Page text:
‘I just wanted to help in some way’: Manitoba woman walks for MMIWG

Larissa Bear walks for murdered and missing Indigenous women and girls

For five hot and windy days, Larissa Bear travelled on foot, leaving her home of Portage la Prairie, heading east down the Trans Canada Highway to bring more awareness to Missing and Murdered Indigenous Women and Girls (MMIWG).

“I wanted to do this run for all the people that are hurting, who lost someone close to them. I’m just a small vessel in this entire walk,” said Bear, who is from Sandy Bay, Sask., in Treaty 6 Territory.

Each step she takes with purpose, remembering the Indigenous women in her family she lost while she and a family member carry a black flag with the words, “No More Stolen Sisters MMIW”, two eagle feathers decorated on both sides completing the statement.

“I have a lot of friends and family members who lost someone so I just wanted to help in some way and give back. There’s a lot of people who helped out with this walk and I wanted to say thank-you to all of them,” said Bear.

Along the way, motorists would drive by and honk and wave with a smile while reading the flag, others would say the words, ‘Thank you” to Bear. Bear would reply with a warm wave back.

Strangers also stopped Bear’s family on the highway to tell them their stories of tragically and suddenly losing loved ones. Bear said she felt like she was able to give those MMIWG families hope.

“I’m glad I can help in some kind of way. It’s a very powerful feeling.”

She carried a healing stick for strength on her journey. It was gifted to her by an elder when she did a four-day fast for four of her friends she lost while serving in the Canadian military.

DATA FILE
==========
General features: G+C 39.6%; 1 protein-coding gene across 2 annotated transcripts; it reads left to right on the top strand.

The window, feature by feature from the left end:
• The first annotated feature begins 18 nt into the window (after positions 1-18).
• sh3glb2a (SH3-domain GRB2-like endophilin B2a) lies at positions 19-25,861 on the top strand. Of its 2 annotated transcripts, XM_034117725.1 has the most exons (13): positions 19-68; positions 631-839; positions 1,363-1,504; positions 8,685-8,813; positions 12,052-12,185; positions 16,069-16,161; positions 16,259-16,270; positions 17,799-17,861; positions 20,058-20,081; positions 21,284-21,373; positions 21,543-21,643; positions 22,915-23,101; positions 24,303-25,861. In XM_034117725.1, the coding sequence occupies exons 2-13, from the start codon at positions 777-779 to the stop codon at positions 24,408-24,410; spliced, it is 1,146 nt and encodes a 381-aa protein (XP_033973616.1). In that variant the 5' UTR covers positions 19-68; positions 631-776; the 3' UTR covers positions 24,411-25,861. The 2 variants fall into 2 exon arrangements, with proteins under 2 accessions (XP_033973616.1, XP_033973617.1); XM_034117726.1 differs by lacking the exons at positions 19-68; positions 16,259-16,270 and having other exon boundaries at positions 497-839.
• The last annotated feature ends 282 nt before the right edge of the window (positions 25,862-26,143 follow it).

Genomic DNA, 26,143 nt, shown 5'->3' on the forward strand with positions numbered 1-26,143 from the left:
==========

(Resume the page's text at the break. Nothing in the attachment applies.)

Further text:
“One of the rocks on the stick here is from the fire I kept going for them when I was fasting,” added Bear.

“It was a challenge, it was raining and it was windy and sometimes cold but I just kept thinking of all the Indigenous people who couldn’t escape or get away from what happened to them and I kept going for them.’

Larissa’s uncle, Osemis Isbister-Bear, joined the walk to support her and the cause.

“For myself, I’ve been impacted by MMIWG. Years ago, I had a friend who was missing and later they found that she was murdered. I look forward to a future where there is no more stolen sisters,” said Isbister-Bear.

Bear ended her walk at The Forks in Winnipeg at the MMIWG Memorial with prayer and ceremony.

“I wanted to end it in The Forks in Winnipeg because it used to be the murder capital of Canada.”

While the walk was at times hard for Bear, she felt compelled to do it and finished it on National Indigenous Peoples Day, celebrating the day with hundreds across the city who also took in the festivities.

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